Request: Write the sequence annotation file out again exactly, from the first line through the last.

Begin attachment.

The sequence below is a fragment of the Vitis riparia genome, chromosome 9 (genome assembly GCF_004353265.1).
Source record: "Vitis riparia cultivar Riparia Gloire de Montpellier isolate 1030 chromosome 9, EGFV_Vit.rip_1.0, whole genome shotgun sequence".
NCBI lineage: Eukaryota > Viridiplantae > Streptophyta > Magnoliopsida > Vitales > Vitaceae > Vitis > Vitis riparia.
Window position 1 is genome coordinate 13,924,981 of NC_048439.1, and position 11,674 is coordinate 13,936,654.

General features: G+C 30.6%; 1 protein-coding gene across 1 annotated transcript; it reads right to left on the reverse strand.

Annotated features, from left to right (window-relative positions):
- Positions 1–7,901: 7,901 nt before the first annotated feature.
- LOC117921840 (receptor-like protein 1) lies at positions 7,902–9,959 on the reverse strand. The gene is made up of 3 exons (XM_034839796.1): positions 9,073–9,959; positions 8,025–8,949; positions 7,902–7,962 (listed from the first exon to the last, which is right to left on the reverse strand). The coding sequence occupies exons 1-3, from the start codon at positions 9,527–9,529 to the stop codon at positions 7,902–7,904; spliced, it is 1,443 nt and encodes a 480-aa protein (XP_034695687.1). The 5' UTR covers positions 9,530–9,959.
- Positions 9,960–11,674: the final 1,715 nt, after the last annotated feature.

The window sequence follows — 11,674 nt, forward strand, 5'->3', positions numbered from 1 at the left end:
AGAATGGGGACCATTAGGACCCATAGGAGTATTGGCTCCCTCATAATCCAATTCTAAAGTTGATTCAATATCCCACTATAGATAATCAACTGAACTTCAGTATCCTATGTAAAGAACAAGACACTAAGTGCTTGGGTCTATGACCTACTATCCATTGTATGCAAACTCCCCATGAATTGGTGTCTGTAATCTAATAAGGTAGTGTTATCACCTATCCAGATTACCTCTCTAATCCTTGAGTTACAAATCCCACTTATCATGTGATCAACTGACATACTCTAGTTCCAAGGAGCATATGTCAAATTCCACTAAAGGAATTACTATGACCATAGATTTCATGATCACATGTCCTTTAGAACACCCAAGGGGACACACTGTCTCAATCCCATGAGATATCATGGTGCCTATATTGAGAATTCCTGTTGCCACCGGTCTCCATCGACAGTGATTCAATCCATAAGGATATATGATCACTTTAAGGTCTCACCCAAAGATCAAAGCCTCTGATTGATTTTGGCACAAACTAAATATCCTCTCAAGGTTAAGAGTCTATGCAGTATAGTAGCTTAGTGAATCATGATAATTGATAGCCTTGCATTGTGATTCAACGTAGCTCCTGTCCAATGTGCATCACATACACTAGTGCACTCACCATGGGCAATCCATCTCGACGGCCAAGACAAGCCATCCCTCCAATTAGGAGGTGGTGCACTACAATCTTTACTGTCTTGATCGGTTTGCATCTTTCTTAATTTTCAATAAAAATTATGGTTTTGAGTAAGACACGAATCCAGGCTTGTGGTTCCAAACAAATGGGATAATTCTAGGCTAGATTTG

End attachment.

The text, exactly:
The sequence below is a fragment of the Vitis riparia genome, chromosome 9 (genome assembly GCF_004353265.1).
Source record: "Vitis riparia cultivar Riparia Gloire de Montpellier isolate 1030 chromosome 9, EGFV_Vit.rip_1.0, whole genome shotgun sequence".
NCBI lineage: Eukaryota > Viridiplantae > Streptophyta > Magnoliopsida > Vitales > Vitaceae > Vitis > Vitis riparia.
Window position 1 is genome coordinate 13,924,981 of NC_048439.1, and position 11,674 is coordinate 13,936,654.

General features: G+C 30.6%; 1 protein-coding gene across 1 annotated transcript; it reads right to left on the reverse strand.

Annotated features, from left to right (window-relative positions):
- Positions 1–7,901: 7,901 nt before the first annotated feature.
- LOC117921840 (receptor-like protein 1) lies at positions 7,902–9,959 on the reverse strand. The gene is made up of 3 exons (XM_034839796.1): positions 9,073–9,959; positions 8,025–8,949; positions 7,902–7,962 (listed from the first exon to the last, which is right to left on the reverse strand). The coding sequence occupies exons 1-3, from the start codon at positions 9,527–9,529 to the stop codon at positions 7,902–7,904; spliced, it is 1,443 nt and encodes a 480-aa protein (XP_034695687.1). The 5' UTR covers positions 9,530–9,959.
- Positions 9,960–11,674: the final 1,715 nt, after the last annotated feature.

The window sequence follows — 11,674 nt, forward strand, 5'->3', positions numbered from 1 at the left end:
AGAATGGGGACCATTAGGACCCATAGGAGTATTGGCTCCCTCATAATCCAATTCTAAAGTTGATTCAATATCCCACTATAGATAATCAACTGAACTTCAGTATCCTATGTAAAGAACAAGACACTAAGTGCTTGGGTCTATGACCTACTATCCATTGTATGCAAACTCCCCATGAATTGGTGTCTGTAATCTAATAAGGTAGTGTTATCACCTATCCAGATTACCTCTCTAATCCTTGAGTTACAAATCCCACTTATCATGTGATCAACTGACATACTCTAGTTCCAAGGAGCATATGTCAAATTCCACTAAAGGAATTACTATGACCATAGATTTCATGATCACATGTCCTTTAGAACACCCAAGGGGACACACTGTCTCAATCCCATGAGATATCATGGTGCCTATATTGAGAATTCCTGTTGCCACCGGTCTCCATCGACAGTGATTCAATCCATAAGGATATATGATCACTTTAAGGTCTCACCCAAAGATCAAAGCCTCTGATTGATTTTGGCACAAACTAAATATCCTCTCAAGGTTAAGAGTCTATGCAGTATAGTAGCTTAGTGAATCATGATAATTGATAGCCTTGCATTGTGATTCAACGTAGCTCCTGTCCAATGTGCATCACATACACTAGTGCACTCACCATGGGCAATCCATCTCGACGGCCAAGACAAGCCATCCCTCCAATTAGGAGGTGGTGCACTACAATCTTTACTGTCTTGATCGGTTTGCATCTTTCTTAATTTTCAATAAAAATTATGGTTTTGAGTAAGACACGAATCCAGGCTTGTGGTTCCAAACAAATGGGATAATTCTAGGCTAGATTTG